Ever Considered Joining a Polo Club? Now’s Your Chance

With polo clubs now welcoming beginners all across New England, the sport of kings isn’t just for royalty anymore.

Illustration by Jeannie Phan

The year 2020 has brought many surprises, but if you’d asked me on New Year’s Eve if this was the year I would pick up polo, I would have gagged on my champagne. While the horseback-mounted team sport has a long history in New England—Myopia Polo Club in South Hamilton is among the oldest in the country, and the cluster of stables around Newport, Rhode Island, often draw some of the top players in the world—it’s typically a pastime that requires lots of insider intel and, well, lots of cash.

For better or ill, I have neither. I’ve never taken riding lessons, and I don’t possess bottomless coffers of wealth. And yet driving aimlessly on Route 133 in Georgetown one afternoon during the early-spring lockdown, I couldn’t help but feel intrigued when I spotted the discreet Boston Polo Club sign barely peeking out of the trees. Out of curiosity later that night, I Googled the club and found out it was offering an upcoming beginner’s course—five weeks, 10 lessons, a thousand bucks, no experience necessary. Considering that some of my friends spend nearly that much on SoulCycle and Barry’s Bootcamp every month, it struck me as a pretty reasonable deal and a creative way to get out of the house, so I took the plunge.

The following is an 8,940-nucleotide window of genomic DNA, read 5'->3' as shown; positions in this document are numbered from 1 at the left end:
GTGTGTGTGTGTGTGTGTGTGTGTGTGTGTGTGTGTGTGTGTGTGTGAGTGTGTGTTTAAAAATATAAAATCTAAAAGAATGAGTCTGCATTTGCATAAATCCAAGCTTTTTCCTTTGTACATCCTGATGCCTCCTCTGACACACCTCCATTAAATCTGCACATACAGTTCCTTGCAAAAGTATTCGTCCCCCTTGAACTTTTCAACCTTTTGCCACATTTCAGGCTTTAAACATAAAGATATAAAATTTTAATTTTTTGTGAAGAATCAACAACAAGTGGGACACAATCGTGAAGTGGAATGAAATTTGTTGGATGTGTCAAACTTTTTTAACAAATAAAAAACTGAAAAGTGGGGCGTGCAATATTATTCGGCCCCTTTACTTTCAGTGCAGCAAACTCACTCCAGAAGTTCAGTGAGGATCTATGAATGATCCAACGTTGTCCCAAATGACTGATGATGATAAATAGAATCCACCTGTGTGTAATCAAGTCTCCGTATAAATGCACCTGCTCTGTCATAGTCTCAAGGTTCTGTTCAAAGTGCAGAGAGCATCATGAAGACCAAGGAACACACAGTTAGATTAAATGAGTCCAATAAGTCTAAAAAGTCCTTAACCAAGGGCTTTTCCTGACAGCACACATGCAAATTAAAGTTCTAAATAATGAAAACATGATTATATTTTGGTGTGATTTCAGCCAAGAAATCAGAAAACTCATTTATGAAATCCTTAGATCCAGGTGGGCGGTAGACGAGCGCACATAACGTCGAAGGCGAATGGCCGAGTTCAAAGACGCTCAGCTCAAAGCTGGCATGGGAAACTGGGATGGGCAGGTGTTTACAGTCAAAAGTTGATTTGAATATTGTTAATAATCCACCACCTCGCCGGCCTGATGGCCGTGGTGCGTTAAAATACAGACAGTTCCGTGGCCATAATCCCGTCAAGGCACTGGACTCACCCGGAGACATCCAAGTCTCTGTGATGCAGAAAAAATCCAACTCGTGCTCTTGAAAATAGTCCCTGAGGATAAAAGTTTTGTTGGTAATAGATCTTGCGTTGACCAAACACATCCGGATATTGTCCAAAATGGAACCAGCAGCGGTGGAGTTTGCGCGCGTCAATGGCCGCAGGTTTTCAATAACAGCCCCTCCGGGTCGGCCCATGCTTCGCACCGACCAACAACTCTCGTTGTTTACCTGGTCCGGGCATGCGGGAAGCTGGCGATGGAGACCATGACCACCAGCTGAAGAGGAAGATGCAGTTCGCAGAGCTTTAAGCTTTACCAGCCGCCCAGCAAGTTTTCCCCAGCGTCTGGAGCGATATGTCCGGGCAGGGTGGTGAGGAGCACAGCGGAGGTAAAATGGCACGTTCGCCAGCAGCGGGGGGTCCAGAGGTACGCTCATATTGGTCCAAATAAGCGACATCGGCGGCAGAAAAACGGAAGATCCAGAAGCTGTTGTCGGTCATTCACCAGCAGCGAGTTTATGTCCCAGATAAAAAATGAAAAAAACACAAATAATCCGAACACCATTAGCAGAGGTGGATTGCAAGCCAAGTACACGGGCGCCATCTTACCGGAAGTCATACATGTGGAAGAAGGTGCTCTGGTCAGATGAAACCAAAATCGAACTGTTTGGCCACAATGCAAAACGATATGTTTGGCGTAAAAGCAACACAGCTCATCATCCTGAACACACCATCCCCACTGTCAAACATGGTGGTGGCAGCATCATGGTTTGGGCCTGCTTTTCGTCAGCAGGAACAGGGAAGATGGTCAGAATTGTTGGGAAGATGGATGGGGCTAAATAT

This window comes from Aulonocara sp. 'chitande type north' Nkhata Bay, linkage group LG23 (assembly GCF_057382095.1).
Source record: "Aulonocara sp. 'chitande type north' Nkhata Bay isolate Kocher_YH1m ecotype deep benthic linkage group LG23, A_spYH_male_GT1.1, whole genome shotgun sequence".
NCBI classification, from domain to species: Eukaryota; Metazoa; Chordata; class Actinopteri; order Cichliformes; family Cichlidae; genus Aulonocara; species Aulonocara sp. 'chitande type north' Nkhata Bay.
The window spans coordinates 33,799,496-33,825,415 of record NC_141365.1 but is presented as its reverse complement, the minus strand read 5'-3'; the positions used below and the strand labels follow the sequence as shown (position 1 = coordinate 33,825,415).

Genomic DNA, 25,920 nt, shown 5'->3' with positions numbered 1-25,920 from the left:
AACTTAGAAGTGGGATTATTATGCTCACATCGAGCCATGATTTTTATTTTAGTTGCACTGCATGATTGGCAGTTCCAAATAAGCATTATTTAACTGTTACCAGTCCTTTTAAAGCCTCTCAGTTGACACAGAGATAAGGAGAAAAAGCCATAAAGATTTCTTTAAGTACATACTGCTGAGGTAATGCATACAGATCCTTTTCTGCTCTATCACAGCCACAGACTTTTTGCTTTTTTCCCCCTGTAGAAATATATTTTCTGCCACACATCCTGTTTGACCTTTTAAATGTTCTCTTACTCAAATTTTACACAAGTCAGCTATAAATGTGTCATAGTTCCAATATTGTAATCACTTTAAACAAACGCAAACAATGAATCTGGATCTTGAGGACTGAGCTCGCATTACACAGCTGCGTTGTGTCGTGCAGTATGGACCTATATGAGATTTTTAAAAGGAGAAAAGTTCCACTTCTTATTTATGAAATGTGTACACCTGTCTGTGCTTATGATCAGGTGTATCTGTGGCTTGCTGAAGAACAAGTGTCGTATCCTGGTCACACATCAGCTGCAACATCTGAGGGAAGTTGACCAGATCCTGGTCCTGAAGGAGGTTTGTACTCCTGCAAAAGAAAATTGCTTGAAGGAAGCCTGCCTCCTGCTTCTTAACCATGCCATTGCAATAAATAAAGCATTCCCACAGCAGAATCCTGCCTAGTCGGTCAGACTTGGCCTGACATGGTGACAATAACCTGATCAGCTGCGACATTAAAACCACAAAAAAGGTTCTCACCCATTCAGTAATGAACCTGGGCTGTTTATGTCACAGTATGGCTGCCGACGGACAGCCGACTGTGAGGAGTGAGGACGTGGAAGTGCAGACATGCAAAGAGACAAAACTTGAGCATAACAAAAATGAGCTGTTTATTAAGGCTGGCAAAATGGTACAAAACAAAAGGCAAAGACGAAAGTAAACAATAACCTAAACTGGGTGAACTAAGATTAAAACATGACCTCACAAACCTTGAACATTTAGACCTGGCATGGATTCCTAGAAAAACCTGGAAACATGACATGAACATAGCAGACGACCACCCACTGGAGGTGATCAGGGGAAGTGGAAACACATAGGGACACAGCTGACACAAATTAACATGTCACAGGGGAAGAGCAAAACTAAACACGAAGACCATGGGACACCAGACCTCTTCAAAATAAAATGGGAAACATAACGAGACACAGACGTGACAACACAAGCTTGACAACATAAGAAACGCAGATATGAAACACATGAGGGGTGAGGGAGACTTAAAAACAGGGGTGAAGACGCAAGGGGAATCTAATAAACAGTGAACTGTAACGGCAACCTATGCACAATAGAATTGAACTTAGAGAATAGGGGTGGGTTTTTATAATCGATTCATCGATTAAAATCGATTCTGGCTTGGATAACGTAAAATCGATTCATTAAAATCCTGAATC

As it turns out, I wasn’t the only one who has hopped in the saddle lately. In its relatively short seven years, BPC’s membership has grown about 40 percent year over year. And with clubs spread across New England—from stalwarts like Stage Hill Polo in Newbury to more recent arrivals such as Heritage Farm Polo Club in Canaan, New Hampshire—it’s safe to say that the sport is having a moment, and becoming way more welcoming to newbies like me in the process. Sure, I had a bit of catching up to do relative to other beginners who had more riding experience, but by the end of those five weeks, I was trotting, cantering, and swinging my mallet with the best of them.

Many facets of the experience have proven intoxicating: quiet mornings in the stables; the physicality of brushing my horse and getting its legs wrapped for practice; the (socially distanced) camaraderie with new friends, after having spent so much of 2020 in isolation; and the sense that one day when I inevitably meet Prince Harry and he asks if I want to join him for a round of polo, I can shrug my shoulders and say, “Let’s.” But above all, polo has provided a sense of structure and a metric of progression in an otherwise disorienting and chaotic 2020. Now, as we round out this year with a presidential election and a potential second wave of COVID-19, I have decided to continue my twice-weekly lessons into the fall—because sometimes, the best way to escape your problems is to ride off into the sunset.